Lansing Local leaders still stressed Budget balancing harder in '11 in many local governments

By Kathy Barks Hoffman

Associated Press

LANSING, Mich. (AP) -- Leaders of nearly half of Michigan's local governments are having a harder time balancing their budgets this year than last, and even more are worried that they will be worse off in 2012, according to a survey released Wednesday by the University of Michigan.

The report found that 48 percent reported being less able this year than in 2010 to meet the financial needs of their cities, towns, counties, villages and townships. The results are better than last year, when 61 percent reported such difficulties, but the financial stresses continue.

Many of the mayors, county managers and other local leaders said balancing their budgets is being hindered by falling revenue from property taxes, shrinking state aid and a rising number of home foreclosures and tax delinquencies, according to an advance copy of the survey obtained by The Associated Press.

Their budget duties could become even more difficult under a Republican-backed plan to eliminate or phase out a tax that generates more than $1 billion, mostly for local governments and schools, each year. Businesses pay the personal property tax on computers and other equipment, and some local governments get half their annual revenue from the tax.

"For those places, there probably is a great deal of anxiety about the future," said Thomas Ivacko, administrator of the university's Center for Local, State and Urban Policy, which conducted the survey.

But many jurisdictions are already struggling to pay for public services such as police departments and infrastructure projects. A handful are being run by state-appointed financial managers.

To cope, 23 percent of local governments have cut staff since last year, while 21 percent decreased services. A third are reducing or eliminating training for workers, a quarter are paying less to new hires and a fifth are charging higher fees, according to the report. Eight percent plan more layoffs.

About 18 percent are making public employees pay more toward their health care costs and 14 percent are requiring workers to chip in more toward their retirement funds. However, half of the jurisdictions -- mainly small townships and villages -- don't offer pensions or health care benefits, so they can't trim such costs.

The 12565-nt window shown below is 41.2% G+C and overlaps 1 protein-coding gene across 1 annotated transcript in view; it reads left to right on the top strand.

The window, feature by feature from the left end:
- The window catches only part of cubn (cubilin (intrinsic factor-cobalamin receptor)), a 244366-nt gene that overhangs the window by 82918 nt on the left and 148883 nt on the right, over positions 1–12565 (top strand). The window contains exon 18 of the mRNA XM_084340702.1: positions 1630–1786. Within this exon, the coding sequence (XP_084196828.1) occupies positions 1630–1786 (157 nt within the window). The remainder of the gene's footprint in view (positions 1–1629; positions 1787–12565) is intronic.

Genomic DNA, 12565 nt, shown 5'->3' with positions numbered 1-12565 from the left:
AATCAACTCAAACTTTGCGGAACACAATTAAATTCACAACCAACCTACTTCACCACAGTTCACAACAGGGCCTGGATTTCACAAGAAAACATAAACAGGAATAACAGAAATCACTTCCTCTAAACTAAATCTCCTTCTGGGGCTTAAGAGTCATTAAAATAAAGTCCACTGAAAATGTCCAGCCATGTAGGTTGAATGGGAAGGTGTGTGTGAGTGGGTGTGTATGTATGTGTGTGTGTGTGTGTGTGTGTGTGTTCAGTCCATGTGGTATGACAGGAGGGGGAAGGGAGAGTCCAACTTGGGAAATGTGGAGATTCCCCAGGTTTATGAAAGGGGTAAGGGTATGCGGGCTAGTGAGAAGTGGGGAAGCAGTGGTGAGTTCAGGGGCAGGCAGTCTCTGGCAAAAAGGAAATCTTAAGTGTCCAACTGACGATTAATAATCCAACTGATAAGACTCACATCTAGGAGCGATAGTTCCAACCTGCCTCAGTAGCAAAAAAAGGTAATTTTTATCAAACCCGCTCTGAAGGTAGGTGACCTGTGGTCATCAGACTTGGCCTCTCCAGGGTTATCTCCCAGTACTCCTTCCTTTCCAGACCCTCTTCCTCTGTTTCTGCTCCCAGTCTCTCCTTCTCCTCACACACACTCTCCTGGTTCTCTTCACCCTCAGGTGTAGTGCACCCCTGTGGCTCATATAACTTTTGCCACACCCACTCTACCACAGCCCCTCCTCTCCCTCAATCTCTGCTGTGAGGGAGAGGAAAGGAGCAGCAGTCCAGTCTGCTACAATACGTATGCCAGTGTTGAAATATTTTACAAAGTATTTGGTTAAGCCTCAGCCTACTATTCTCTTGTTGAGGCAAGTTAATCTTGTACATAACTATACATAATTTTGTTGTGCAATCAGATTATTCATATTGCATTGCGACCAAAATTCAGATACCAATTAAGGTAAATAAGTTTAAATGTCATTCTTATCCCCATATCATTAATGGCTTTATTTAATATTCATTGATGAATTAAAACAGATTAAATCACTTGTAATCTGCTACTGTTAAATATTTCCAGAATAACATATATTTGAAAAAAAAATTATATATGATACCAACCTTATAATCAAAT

In addition, 40 percent have plans to increase cooperative efforts with their neighbors this fiscal year, a move being pushed by Republican Gov. Rick Snyder. But such arrangements are generally easier for counties and large cities, Ivacko said.

"For a lot of places, especially the smaller places that don't provide a lot of services or are geographically remote, they don't have a lot of choices" when it comes to sharing or even privatizing public services, he said.

Still, some local leaders are breathing easier than in 2009 or 2010. Although half of those surveyed predicted they would be less able in 2012 to meet their jurisdictions' financial needs than they were this year, 65 percent made the same next-year prediction in 2010.

"Clearly for most jurisdictions, the worst is not over," Ivacko said. "But for others, it looks like fiscal health is stabilizing or even improving."

Future revenue largely depends on how soon local and the U.S. economies recover and housing prices stop falling. But there's a catch: Property tax increases are capped annually, so cities may not quickly see significant revenue increases even if property values climb.

Growth in property tax revenues was reported, but it wasn't evenly spread around the state. In the Upper Peninsula, 30 percent of jurisdictions reported somewhat increased property tax revenues this year, compared to only 3 percent in southeast Michigan.

The survey also showed that increasing home foreclosures is most widespread in Michigan's southwest and northern Lower Peninsula regions, where 62 percent of local governments reported the problem this year.

Despite the uncertainty, Ivacko said he saw optimism from some survey respondents.

"We may look back and see that the worst was over at this point," Ivacko said. "For citizens out there, it really depends on where they're located."

The biannual survey, taken between April 18 to June 10, got responses from 1,272 local governments in Michigan, 69 percent of the total. Its margin of sampling error was plus or minus 1.5 percentage points.

Published: Thu, Oct 20, 2011

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